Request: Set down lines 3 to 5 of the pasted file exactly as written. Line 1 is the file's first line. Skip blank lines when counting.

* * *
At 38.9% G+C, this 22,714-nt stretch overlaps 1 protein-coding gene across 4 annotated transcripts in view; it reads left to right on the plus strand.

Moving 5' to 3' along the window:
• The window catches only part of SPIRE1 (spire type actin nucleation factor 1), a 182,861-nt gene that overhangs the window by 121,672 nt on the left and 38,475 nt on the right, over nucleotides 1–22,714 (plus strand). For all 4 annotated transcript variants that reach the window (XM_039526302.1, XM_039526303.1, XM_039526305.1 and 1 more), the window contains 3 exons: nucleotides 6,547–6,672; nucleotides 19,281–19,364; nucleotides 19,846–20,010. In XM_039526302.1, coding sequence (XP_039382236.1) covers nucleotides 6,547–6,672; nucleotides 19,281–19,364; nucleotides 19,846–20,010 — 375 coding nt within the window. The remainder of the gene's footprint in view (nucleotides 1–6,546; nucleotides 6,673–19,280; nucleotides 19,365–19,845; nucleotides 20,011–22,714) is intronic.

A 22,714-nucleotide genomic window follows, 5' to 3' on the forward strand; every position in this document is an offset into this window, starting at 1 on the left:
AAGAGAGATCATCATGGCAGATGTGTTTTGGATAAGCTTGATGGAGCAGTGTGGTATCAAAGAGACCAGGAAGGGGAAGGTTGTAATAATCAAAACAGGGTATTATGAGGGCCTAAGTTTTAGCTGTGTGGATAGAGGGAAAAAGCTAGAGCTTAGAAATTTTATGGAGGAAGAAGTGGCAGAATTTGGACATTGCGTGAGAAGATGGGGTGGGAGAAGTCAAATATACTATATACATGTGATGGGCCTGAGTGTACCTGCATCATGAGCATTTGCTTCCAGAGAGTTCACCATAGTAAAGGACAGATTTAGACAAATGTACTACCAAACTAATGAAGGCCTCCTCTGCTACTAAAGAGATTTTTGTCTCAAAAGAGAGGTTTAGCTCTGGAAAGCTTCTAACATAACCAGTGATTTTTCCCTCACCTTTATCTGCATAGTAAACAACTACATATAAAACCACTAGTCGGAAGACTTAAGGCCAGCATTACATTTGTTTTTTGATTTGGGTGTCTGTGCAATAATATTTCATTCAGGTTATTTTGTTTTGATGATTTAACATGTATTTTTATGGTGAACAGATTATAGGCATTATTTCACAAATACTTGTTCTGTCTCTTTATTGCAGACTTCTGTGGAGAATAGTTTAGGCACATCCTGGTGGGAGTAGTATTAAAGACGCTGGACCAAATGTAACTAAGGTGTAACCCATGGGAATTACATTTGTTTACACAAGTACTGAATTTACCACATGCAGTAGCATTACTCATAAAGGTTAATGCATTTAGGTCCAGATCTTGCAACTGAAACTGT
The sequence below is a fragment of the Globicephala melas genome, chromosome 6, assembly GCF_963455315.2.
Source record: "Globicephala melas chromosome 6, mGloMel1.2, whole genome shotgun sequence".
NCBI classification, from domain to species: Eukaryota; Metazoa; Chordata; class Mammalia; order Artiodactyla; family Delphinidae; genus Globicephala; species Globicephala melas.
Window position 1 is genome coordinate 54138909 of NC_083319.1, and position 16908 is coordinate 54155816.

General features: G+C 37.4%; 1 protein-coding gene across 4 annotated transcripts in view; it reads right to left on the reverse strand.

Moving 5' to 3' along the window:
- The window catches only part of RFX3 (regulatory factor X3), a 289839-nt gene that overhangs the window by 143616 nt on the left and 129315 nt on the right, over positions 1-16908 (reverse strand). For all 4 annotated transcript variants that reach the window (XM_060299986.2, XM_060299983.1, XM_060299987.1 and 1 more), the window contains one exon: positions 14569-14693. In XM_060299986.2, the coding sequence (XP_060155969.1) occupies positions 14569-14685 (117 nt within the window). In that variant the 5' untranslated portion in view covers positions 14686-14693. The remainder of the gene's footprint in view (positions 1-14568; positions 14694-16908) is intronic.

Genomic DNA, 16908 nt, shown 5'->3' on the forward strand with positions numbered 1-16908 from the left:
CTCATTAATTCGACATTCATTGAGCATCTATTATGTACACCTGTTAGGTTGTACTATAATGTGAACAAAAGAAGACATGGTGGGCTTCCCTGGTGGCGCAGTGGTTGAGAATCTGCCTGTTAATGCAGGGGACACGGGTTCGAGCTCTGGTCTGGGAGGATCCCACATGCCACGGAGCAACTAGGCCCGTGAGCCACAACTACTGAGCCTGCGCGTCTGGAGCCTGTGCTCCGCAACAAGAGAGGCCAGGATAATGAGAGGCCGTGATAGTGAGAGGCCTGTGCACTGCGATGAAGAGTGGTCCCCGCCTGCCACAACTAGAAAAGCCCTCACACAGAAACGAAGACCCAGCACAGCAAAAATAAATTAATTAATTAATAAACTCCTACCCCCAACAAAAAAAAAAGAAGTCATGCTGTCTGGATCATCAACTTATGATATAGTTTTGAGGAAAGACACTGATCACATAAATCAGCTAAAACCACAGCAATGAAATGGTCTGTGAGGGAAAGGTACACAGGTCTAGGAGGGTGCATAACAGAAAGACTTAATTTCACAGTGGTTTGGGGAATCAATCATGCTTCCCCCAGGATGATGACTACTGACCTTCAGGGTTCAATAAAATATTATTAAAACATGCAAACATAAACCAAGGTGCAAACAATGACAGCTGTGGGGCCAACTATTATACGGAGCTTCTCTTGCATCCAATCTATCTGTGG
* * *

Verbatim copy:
• The window catches only part of SPIRE1 (spire type actin nucleation factor 1), a 182,861-nt gene that overhangs the window by 121,672 nt on the left and 38,475 nt on the right, over nucleotides 1–22,714 (plus strand). For all 4 annotated transcript variants that reach the window (XM_039526302.1, XM_039526303.1, XM_039526305.1 and 1 more), the window contains 3 exons: nucleotides 6,547–6,672; nucleotides 19,281–19,364; nucleotides 19,846–20,010. In XM_039526302.1, coding sequence (XP_039382236.1) covers nucleotides 6,547–6,672; nucleotides 19,281–19,364; nucleotides 19,846–20,010 — 375 coding nt within the window. The remainder of the gene's footprint in view (nucleotides 1–6,546; nucleotides 6,673–19,280; nucleotides 19,365–19,845; nucleotides 20,011–22,714) is intronic.

A 22,714-nucleotide genomic window follows, 5' to 3' on the forward strand; every position in this document is an offset into this window, starting at 1 on the left:
AAGAGAGATCATCATGGCAGATGTGTTTTGGATAAGCTTGATGGAGCAGTGTGGTATCAAAGAGACCAGGAAGGGGAAGGTTGTAATAATCAAAACAGGGTATTATGAGGGCCTAAGTTTTAGCTGTGTGGATAGAGGGAAAAAGCTAGAGCTTAGAAATTTTATGGAGGAAGAAGTGGCAGAATTTGGACATTGCGTGAGAAGATGGGGTGGGAGAAGTCAAATATACTATATACATGTGATGGGCCTGAGTGTACCTGCATCATGAGCATTTGCTTCCAGAGAGTTCACCATAGTAAAGGACAGATTTAGACAAATGTACTACCAAACTAATGAAGGCCTCCTCTGCTACTAAAGAGATTTTTGTCTCAAAAGAGAGGTTTAGCTCTGGAAAGCTTCTAACATAACCAGTGATTTTTCCCTCACCTTTATCTGCATAGTAAACAACTACATATAAAACCACTAGTCGGAAGACTTAAGGCCAGCATTACATTTGTTTTTTGATTTGGGTGTCTGTGCAATAATATTTCATTCAGGTTATTTTGTTTTGATGATTTAACATGTATTTTTATGGTGAACAGATTATAGGCATTATTTCACAAATACTTGTTCTGTCTCTTTATTGCAGACTTCTGTGGAGAATAGTTTAGGCACATCCTGGTGGGAGTAGTATTAAAGACGCTGGACCAAATGTAACTAAGGTGTAACCCATGGGAATTACATTTGTTTACACAAGTACTGAATTTACCACATGCAGTAGCATTACTCATAAAGGTTAATGCATTTAGGTCCAGATCTTGCAACTGAAACTGT